FINAL UNTIL TIME EXPIRES TO FILE MOTION FOR REHEARING AND
DISPOSITION THEREOF IF FILED
for Certiorari Review of Order from the Circuit Court for
Volusia County, Christopher A. France, Judge.
J. Angell, of O'Connor & O'Connor, LLC, Winter
Park, for Petitioner.
A. Monaco and John N. Bogdanoff, of The Carlyle Appellate Law
Firm, Orlando, for Respondents, Michael P. Short and Kathy M.
Appearance for Respondent, PKC Roofing, Inc. d/b/a
Wayne's Roofing & Sheet Metal.
Condominiums, Inc. ("Martinique") seeks certiorari
review of an order granting Michael and Kathy Short's
("Shorts") motion to sever Martinique's
third-party action against PKC Roofing, Inc., d/b/a
Wayne's Roofing & Sheet Metal ("Wayne's
Roofing") from the main action. Concluding that the
Shorts' claim for damages as alleged in their complaint
filed against Martinique and Martinique's third-party
claim against Wayne's Roofing are inextricably
interwoven, we grant the petition and quash the order.
Shorts own a condominium unit in a condominium complex
operated and maintained by Martinique. The Shorts filed suit
against Martinique, alleging various causes of action that,
at their core, assert that they have sustained damages due to
a leak in the roof of the building where their unit is
located. The Shorts contend that this leak was proximately
caused by Martinique's breach of its contractual,
statutory, or common law duty owed to the Shorts to properly
repair and maintain the roof. Martinique answered the
complaint and, as one of its affirmative defenses, alleged
that the damages complained of by the Shorts resulted from
"actions or inactions of third parties over which
[Martinique] has no control, nor any right of control,
including Wayne's Roofing."
later filed a third-party action against Wayne's Roofing,
asserting causes of action for common law indemnity and
contribution, among others. In its third-party complaint,
Martinique alleged that in 2005, it hired Wayne's Roofing
to construct a roof on the subject condominium complex and
that over the subsequent years, Wayne's Roofing had
performed regular maintenance and repair work on the roof.
Martinique further alleged that Wayne's Roofing is an
independent contractor over which Martinique exercised no
direct control or supervision over the means and methods of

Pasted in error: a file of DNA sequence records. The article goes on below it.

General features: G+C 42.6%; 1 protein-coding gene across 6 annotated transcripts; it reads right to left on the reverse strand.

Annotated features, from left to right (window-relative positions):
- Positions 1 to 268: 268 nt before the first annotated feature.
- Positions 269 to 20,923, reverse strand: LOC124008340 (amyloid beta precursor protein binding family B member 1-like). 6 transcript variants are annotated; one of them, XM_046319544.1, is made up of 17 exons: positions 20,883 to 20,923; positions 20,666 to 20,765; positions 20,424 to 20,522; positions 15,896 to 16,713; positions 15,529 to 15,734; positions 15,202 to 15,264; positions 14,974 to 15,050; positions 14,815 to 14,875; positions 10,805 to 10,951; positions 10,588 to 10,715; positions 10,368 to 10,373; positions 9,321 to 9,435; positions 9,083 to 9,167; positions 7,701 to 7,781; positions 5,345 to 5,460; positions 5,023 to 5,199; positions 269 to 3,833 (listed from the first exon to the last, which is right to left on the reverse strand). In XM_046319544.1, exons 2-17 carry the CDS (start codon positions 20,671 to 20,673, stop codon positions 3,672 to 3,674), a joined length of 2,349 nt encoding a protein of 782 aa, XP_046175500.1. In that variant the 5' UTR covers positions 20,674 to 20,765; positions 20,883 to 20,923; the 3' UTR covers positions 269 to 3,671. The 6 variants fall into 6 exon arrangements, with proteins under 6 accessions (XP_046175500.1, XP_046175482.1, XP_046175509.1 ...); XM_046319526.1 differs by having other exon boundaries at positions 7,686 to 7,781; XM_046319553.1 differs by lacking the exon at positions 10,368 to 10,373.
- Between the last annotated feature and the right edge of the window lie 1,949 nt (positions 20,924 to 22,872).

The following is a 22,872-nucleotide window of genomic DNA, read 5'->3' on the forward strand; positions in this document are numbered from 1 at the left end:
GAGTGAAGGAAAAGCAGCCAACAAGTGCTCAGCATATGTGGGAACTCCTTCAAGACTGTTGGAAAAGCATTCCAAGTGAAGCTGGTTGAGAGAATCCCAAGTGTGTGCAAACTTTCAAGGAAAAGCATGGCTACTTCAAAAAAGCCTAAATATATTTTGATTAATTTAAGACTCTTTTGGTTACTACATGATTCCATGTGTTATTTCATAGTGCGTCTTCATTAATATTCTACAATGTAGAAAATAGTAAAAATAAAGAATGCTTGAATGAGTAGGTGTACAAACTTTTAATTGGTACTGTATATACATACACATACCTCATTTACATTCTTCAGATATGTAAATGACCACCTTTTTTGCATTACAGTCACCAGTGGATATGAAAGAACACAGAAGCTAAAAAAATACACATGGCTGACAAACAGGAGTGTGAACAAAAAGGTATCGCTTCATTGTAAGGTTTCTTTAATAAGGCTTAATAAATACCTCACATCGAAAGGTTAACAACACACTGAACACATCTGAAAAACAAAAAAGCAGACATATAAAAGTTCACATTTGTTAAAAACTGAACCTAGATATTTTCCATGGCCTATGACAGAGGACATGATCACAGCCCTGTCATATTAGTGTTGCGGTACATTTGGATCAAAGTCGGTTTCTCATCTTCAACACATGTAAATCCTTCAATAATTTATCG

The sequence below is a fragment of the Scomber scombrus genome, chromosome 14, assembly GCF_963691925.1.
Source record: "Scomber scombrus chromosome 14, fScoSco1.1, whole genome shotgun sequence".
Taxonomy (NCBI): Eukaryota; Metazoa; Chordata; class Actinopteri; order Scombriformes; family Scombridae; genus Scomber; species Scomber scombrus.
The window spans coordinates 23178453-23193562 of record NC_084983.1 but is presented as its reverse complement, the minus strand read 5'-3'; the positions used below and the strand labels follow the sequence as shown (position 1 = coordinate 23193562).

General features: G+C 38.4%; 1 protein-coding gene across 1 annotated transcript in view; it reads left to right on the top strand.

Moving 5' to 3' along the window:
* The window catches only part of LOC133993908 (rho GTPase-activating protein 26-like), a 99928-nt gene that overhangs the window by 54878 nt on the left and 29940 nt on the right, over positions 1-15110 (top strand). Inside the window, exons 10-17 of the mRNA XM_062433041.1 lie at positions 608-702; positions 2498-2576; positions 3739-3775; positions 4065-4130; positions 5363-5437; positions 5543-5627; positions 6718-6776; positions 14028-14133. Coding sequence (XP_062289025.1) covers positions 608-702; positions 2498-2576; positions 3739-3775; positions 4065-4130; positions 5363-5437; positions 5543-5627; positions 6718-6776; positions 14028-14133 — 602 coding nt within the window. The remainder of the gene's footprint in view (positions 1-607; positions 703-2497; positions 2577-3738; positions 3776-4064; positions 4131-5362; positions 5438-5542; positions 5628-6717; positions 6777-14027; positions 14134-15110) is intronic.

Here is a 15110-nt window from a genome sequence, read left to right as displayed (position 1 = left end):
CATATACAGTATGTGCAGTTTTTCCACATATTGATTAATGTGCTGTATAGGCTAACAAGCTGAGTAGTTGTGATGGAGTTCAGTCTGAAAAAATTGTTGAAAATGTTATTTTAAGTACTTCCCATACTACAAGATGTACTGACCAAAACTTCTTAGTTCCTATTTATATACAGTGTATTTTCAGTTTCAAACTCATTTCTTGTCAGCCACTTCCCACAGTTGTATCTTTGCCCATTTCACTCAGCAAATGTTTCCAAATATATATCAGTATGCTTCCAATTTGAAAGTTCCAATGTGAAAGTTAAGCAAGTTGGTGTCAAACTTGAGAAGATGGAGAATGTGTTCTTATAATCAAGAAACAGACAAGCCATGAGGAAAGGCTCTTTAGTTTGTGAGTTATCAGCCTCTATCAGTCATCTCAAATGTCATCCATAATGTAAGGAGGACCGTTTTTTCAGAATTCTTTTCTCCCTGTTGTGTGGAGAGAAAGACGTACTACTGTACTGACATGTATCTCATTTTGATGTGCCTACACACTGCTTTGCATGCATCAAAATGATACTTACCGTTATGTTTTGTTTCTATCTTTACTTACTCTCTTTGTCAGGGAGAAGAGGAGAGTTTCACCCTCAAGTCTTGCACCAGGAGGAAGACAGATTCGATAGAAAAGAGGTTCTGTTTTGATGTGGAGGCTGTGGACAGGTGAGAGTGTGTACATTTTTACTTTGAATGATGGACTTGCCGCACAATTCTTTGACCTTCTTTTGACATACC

roof installation, repair, and maintenance and to the extent
that Martinique is ultimately found liable for damages to the
Shorts, its liability is the result of the actions or
inaction of Wayne's Roofing.
Shorts filed a motion to sever the third-party action from
their main action, arguing that the third-party action was
significantly affecting the orderly presentation of their
case and was unfairly delaying the resolution of their claims
against Martinique. However, at that time, no party had filed
a notice requesting that the court set the case for trial nor
did there appear to be any record impediment from any party
doing so. The trial court entered the unelaborated order now
under review granting the motion.
seeking certiorari relief "must establish (1) a
departure from the essential requirements of law, (2)
resulting in material injury for the remainder of the trial
(3) that cannot be corrected on postjudgment appeal."
Choi v. Auto-Owners Ins. Co., 224 So.3d 882, 883
(Fla. 2d DCA 2017) (quoting Rogan v. Oliver, 110
So.3d 980, 982 (Fla. 2d DCA 2013)). Although Florida Rule of
Civil Procedure 1.270(b) provides courts with the discretion
to sever claims "in furtherance of convenience or to
avoid prejudice, " certiorari is an appropriate remedy
for orders severing claims that involve interrelated factual
issues because of the risk of inconsistent verdicts.
Minty v. Meister Financialgroup, Inc., 97 So.3d 926,
931 (Fla. 4th DCA 2012) (quoting Kavouras v. Mario City
Rest. Corp., 88 So.3d 213, 214 (Fla. 3d DCA 2011)).
by allowing the main action to remain severed from the
third-party action, there is a clear risk of inconsistent
verdicts. The jury in the main action could find that
Martinique is liable to the Shorts for damages because
Martinique breached its duty owed to the Shorts to repair or
maintain the roof, yet, in the third-party action, a second
jury, based on similar evidence presented regarding the
installation, repair, and maintenance of the roof, may reach
an entirely different result and conclude that there was no
breach of any duty in the installation, maintenance, or
repair of the roof. Under these circumstances, Martinique
would have sustained a material injury that cannot be
remedied on a postjudgment appeal.
because Martinique has demonstrated that the trial court
departed from the essential requirements of the law by
severing claims that involve inextricably related factual
issues, see Choi, 224 So.3d ...